Lebanon Progressing with Hariri

28 12 2009

by Patrick Vibert

Saad Hariri

Editor’s note: this article originally appeared on the Foreign Policy Association website.

Lebanon has undergone some significant changes in the past six months. The pro-Western March 14 coalition narrowly triumphed in the surprisingly peaceful June parliamentary elections; after some  intense political wrangling, a cabinet was formed that was acceptable to most; and recently Lebanon’s Prime Minister has been on the move garnering support for his country and government.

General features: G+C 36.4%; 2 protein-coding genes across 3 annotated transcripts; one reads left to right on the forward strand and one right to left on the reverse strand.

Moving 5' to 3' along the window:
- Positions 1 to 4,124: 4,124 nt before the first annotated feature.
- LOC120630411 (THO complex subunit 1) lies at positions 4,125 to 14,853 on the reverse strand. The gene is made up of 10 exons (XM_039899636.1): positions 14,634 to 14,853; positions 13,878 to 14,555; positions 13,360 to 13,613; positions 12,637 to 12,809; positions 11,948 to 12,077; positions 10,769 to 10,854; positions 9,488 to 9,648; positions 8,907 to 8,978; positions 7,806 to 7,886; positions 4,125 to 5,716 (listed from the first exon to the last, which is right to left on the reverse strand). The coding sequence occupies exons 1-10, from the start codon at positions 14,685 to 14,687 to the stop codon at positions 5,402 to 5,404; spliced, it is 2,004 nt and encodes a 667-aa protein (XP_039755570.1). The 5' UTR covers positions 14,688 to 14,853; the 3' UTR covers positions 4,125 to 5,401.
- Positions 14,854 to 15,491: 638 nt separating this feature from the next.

The situation  in Lebanon is quite a bit different from a year ago, when the country had no functional government and was still trying to reeling from the May 2008 violence, when Hizballah briefly took over West Beirut after the government tried to dismantle  its telecommunications  system. The country was at another crossroads then, where one path meant progress towards the future as a regional leader, and the other path meant regressing back into violent sectarianism. Thankfully, Lebanon stepped back from the brink and timidly began to move towards the former.

Flash forward to last week, with Lebanese Prime Minister Saad Hariri receiving the royal treatment from Syrian President Bashar Assad on his trip to Damascus. The visit, Hariri’s first since becoming Prime Minister, represents a formal reconciliation between  Hariri and Assad, Lebanon and Syria.